Today I’m super happy to have my beautiful friend Cassie guest-posting for me. She’s basically my soul mate (no, really, our numerological matchings make us soul mates), and I became friends with her separately from the blog world. I ask her for advice all the time. She’s very sage. Enjoy her wisdom about something very near and dear to my heart – being single.
Hi everyone. I’m Cassie, and if you are a regular reader of Nutty for Life, you’ve probably seen me around these parts. I blog about trying to grow up and be a real adult at Almost Getting it Together, but mostly I talk about healthy recipes, running, traveling and maybe occasionally something else.
In case you don’t know me, I’m 25. So old, I know. I feel like not only are Angela and I friends, but I like to think of myself as her mentor as well. She told me I could write about a recipe, running or life and I thought – why not write about being single? Disclaimer, I’m not currently single, but before I found myself with a really wonderful guy, I was obviously single and I spent a lot of time learning to not only be okay with it, but enjoy it as well.
Being single is a stigma in the United States, or at least it is in West Virginia/Western PA, where I have spent most of my life. Both family and strangers are very quick to ask if you have a boyfriend or girlfriend and often the “no” answer is met with a look of pity.
Being single isn’t a disease, it’s typically a choice, and it’s much more healthy to be single than settling with someone who doesn’t make you happy or being in a destructive relationship. People think having a significant other will always give them something to do, something to look forward to, and therefore, happiness. Yes, the person you are with should increase your happiness, but you should be capable of being happy without them as well. Never depend on another person for your happiness.
I’m not saying being single is easy once you’ve been in a relationship and especially not when you first break-up with someone. Trust me, it’s hard. Sometimes it seemed easier to have someone on the back-burner so I knew that if worse came to worst, I wouldn’t be spending my entire life alone. However, when you are thinking about how insane that back-burner person drives you (please don’t call me dumb nicknames like ‘Little Cass,’ it makes me want to throw up), it’s better to not be stressed out and to be single. You can’t meet someone new if your heart is closed trying to not strangle someone you’re not really into but is in your life.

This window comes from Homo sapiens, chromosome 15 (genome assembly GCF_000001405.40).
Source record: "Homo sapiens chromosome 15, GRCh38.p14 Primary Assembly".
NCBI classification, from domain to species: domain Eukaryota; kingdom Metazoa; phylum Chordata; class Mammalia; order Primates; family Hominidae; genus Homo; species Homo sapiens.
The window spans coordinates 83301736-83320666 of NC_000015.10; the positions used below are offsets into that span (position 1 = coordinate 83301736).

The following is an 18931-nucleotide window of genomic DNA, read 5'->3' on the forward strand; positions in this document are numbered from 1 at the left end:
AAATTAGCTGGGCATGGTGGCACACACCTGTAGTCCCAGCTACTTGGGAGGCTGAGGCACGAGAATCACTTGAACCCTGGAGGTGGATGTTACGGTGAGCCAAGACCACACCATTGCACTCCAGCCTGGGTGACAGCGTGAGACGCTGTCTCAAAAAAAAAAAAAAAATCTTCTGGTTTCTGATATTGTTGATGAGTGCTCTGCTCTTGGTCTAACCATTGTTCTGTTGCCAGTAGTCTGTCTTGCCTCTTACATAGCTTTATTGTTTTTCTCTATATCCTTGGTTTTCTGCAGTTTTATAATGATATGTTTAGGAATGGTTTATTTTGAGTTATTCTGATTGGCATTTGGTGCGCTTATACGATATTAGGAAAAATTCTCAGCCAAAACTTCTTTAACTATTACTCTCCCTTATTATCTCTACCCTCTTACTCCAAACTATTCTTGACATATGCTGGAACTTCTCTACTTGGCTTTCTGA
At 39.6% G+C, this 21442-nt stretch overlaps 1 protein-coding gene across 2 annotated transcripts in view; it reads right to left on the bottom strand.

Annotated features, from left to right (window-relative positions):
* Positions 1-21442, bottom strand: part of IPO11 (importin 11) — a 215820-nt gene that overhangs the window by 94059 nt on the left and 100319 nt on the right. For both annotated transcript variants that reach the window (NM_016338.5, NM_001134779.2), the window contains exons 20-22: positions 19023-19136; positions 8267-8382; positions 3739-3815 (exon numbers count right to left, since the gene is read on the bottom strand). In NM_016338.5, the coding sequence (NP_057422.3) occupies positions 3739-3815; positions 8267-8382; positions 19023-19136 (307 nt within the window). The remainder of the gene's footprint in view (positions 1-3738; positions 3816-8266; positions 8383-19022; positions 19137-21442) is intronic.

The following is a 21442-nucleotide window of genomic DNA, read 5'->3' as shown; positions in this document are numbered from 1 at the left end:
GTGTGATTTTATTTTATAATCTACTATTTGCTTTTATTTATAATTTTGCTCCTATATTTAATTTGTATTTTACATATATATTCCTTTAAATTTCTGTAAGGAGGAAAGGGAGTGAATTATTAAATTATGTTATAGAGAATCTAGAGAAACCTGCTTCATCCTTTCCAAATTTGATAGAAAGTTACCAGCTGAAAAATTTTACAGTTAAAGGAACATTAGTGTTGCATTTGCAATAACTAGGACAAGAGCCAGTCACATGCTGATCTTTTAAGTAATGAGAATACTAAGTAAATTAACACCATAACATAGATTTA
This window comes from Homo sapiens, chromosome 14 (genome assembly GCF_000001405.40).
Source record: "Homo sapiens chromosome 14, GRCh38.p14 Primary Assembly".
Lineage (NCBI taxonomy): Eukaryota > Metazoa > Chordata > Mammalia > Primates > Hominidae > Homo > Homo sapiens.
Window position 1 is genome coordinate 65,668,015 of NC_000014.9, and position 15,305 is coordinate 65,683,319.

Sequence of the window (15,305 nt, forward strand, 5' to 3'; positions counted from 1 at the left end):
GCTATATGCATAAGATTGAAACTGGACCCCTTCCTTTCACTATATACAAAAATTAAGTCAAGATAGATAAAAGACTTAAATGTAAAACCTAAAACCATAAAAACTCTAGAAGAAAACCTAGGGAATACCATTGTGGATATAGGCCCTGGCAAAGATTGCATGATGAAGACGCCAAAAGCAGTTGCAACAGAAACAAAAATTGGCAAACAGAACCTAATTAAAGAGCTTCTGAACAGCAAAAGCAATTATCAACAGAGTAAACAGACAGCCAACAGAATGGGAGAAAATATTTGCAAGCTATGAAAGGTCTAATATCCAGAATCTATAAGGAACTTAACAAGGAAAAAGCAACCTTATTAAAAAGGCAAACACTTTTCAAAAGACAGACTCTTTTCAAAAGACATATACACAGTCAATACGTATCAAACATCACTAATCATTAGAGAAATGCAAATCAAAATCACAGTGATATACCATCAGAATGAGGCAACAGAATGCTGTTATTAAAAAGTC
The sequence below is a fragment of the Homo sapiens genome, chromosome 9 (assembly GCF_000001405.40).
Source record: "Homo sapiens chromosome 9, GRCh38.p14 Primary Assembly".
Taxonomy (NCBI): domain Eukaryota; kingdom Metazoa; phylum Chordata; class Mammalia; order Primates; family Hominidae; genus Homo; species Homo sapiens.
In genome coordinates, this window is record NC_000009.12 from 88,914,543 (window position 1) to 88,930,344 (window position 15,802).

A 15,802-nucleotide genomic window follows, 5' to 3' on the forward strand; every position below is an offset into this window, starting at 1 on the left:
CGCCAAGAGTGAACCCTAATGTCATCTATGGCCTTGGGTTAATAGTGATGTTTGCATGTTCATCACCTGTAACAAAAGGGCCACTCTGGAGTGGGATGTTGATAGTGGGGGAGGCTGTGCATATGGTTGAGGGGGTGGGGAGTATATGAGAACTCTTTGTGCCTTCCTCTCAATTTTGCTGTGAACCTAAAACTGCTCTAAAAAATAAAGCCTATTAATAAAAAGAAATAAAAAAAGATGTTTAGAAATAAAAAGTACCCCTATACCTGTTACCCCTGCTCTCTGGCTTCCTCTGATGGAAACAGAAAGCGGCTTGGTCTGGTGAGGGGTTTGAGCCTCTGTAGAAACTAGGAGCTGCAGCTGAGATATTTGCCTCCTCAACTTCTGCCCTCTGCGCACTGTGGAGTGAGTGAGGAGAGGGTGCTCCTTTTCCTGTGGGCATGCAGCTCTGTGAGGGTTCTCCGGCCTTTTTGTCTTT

First, you have to figure out what it is that makes you happy. Personally, I don’t like spending my Friday and Saturday nights out at a crowded bar, fighting for the bartender’s attention for a crappy drink and not being able to even have a conversation, so going out to the bar doesn’t make me happy. I realized I need time alone on the weekends – I like coming home and doing nothing but catching up on blogs and TV on Friday nights. I like to go to bed early so I can wake-up for a long run or go to yoga on Saturday mornings. I stopped feeling like I was supposed to go out every night. Even when I was visiting friends, the last thing I wanted to do was go to the bar. If I’m going to have a drink at night, I would rather it be at a cool cocktail bar or restaurant where I don’t have to hear a Pitbull song and I can have a meaningful conversation with my companions. This is where the stigma comes back – if you’re single, you’re expected to go to the bar and be social and meet guys. Spoiler alert: the chance you are going to meet your future husband at the bar is low.
Second, once you’ve figured out what makes you happy, you now have a lot of extra time to do those things. Traveling makes me happy because not being in Pittsburgh makes me happy. In 2013, I probably took twenty or so trips. Yes, a lot were random weekends visiting my friends who live in different cities and a handful were for work, but now I suddenly had both the time and inclination to travel.
Earlier this year, I wanted to take a solo trip, so I went to Nicaragua by myself. I pushed myself out of my comfort zone and forced myself to make new friends which I would have probably not done with a boyfriend (or at least old Cassie with a boyfriend wouldn’t have done). Go travel, sign-up for a triathlon, take that cooking class you always wanted – once you begin growing as a person, you don’t even have time to worry about being single or what your ex is up to (probably not anything as interesting as you).
Lastly, you can’t be afraid to be alone. Being alone isn’t scary – it’s liberating! Take a book to a restaurant and have a leisurely meal. Can’t find a friend to go to a concert with you? Go by yourself! Once you’ve learned that it’s okay to be alone, more and more opportunities will start opening up to you because you don’t have to wait for someone else to want to do something.
More places to find Cassie:
Facebook: Almost Getting it Together
Pinterest: Cassandra Pisone
Thanks for posting, Cass! I hope you all loved her advice as much as I did. And if you’re already taken… well, I’m happy for ya!
We’re also linking up with Amanda for Thinking Out Loud today. Thanks for hosting, Amanda!
Questions of the Day:
>>Are you currently single?
>>Do you think being single is a stigma?
>>Are you okay with being alone?
>>Lastly, I want to hear your thoughts!